“Jones's Ghost”


"Come list ye doctors all to me, For Jones's ghost I truly be.... I am that slaughtered, mangled man." Murderer Jones accuses Doctors Thorp and French of violating their promises to care for his body and threatens them with punishment after death


According to Burt, after Joshua Jones was convicted of murder, he sold his body to Dr. Amos French, adding the stipulation that French care for his child and also try to bring him back to life.

The former condition was fulfilled. French naturally failed to revive Jones, and eventually stripped the flesh from his bones; he wanted a skeleton for his own use. This poem arose out of public protest at what appears, from the records in Burt, to have been a perfectly legal behavior on French's part. (The desire for a skeleton was natural for a doctor; see the notes to "The Black Cook.")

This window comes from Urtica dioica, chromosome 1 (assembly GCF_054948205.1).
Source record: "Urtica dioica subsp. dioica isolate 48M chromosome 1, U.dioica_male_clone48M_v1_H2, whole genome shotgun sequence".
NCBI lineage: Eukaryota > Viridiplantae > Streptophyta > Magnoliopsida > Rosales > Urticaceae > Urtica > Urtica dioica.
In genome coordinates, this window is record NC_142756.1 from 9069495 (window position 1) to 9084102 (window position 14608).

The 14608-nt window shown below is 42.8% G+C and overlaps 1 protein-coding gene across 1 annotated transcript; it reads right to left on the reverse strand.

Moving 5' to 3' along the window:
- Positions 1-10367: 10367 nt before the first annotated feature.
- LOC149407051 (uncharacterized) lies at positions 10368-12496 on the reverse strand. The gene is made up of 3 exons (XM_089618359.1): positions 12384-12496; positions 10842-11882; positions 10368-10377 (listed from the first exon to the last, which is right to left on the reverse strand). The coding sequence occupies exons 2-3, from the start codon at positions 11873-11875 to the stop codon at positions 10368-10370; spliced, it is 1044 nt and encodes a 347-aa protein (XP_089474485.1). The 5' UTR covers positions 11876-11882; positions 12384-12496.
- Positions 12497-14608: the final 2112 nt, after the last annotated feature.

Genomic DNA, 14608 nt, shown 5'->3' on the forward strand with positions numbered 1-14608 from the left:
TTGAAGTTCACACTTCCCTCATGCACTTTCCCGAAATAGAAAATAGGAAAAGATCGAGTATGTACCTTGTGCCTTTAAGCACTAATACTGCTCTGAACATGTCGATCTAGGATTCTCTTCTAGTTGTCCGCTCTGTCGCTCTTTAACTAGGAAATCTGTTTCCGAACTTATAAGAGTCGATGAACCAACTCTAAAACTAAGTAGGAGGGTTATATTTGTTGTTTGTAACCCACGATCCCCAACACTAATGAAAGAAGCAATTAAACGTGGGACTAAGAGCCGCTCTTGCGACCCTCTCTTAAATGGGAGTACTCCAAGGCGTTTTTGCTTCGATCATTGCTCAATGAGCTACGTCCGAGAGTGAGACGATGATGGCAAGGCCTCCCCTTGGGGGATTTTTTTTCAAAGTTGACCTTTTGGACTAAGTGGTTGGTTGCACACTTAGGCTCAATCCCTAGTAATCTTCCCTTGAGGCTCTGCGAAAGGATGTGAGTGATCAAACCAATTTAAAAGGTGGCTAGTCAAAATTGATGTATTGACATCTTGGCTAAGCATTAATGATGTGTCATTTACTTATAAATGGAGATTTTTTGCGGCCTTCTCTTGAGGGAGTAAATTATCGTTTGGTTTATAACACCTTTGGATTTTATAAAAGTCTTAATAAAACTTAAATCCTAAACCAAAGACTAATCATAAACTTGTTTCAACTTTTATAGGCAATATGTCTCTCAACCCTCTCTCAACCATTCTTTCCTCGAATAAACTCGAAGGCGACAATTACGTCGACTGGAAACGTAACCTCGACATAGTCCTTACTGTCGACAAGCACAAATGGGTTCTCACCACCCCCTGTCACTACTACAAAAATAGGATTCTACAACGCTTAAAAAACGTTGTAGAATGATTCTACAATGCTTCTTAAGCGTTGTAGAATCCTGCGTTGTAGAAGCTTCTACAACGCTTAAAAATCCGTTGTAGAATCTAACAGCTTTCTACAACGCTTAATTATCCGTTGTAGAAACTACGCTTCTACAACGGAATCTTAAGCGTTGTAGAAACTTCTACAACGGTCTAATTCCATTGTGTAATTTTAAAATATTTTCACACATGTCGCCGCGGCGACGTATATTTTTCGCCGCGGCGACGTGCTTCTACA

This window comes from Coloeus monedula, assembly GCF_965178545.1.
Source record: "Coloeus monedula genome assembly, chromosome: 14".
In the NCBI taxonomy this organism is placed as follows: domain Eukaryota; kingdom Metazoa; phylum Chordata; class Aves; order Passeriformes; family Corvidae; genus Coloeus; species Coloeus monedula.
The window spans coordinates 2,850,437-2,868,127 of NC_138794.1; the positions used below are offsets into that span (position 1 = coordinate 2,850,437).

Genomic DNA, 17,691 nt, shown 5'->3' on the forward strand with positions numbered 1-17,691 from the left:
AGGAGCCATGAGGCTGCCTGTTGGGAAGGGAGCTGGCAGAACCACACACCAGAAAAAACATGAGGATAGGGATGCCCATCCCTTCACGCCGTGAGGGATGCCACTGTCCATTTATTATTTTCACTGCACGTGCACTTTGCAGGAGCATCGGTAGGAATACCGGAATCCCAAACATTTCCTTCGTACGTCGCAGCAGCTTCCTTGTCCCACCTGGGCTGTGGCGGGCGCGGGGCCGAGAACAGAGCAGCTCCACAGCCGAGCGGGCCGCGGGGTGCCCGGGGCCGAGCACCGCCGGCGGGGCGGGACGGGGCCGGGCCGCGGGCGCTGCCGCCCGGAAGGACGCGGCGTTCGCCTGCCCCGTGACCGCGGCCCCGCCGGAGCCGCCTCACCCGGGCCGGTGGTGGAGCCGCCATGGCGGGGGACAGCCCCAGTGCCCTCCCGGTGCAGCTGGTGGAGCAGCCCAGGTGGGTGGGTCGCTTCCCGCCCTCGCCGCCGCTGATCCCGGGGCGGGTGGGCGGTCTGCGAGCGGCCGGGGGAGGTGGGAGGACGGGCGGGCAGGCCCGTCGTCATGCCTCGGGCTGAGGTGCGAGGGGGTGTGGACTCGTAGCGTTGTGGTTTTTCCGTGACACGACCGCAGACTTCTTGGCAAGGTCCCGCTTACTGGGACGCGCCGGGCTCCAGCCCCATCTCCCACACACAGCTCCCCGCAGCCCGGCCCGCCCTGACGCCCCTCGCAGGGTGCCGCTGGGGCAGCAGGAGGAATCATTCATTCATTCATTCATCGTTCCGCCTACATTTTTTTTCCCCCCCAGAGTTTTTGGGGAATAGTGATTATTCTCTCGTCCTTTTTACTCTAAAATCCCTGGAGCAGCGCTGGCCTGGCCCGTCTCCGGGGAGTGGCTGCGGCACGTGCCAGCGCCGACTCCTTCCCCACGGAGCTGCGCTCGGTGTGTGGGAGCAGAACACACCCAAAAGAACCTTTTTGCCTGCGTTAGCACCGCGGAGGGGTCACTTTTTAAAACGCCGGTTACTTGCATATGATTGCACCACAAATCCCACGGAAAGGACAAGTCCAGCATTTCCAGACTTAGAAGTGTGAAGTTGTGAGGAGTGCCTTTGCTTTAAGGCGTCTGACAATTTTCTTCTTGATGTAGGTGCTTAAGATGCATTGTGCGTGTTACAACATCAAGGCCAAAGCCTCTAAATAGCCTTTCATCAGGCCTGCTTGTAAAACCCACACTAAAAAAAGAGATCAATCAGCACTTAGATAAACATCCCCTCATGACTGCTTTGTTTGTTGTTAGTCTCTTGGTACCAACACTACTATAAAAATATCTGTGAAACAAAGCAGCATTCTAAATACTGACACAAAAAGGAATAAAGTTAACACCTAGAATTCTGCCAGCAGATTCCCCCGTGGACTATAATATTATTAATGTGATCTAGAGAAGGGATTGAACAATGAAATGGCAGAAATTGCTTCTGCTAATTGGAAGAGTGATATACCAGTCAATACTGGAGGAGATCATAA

There is no evidence that the poem ever entered tradition; it was printed in a newspaper, and it's really very bad. - RBW

Historical references

  • August 1838 - Joshua Jones murders his wife
  • May 29, 1839 - Execution of Jones


  1. Burt, pp. 20-21, "Jones's Ghost" (1 text)
  2. BI, Burt020


Author: unknown
Earliest date: 1958 (Burt); reportedly published c. 1880
Found in: US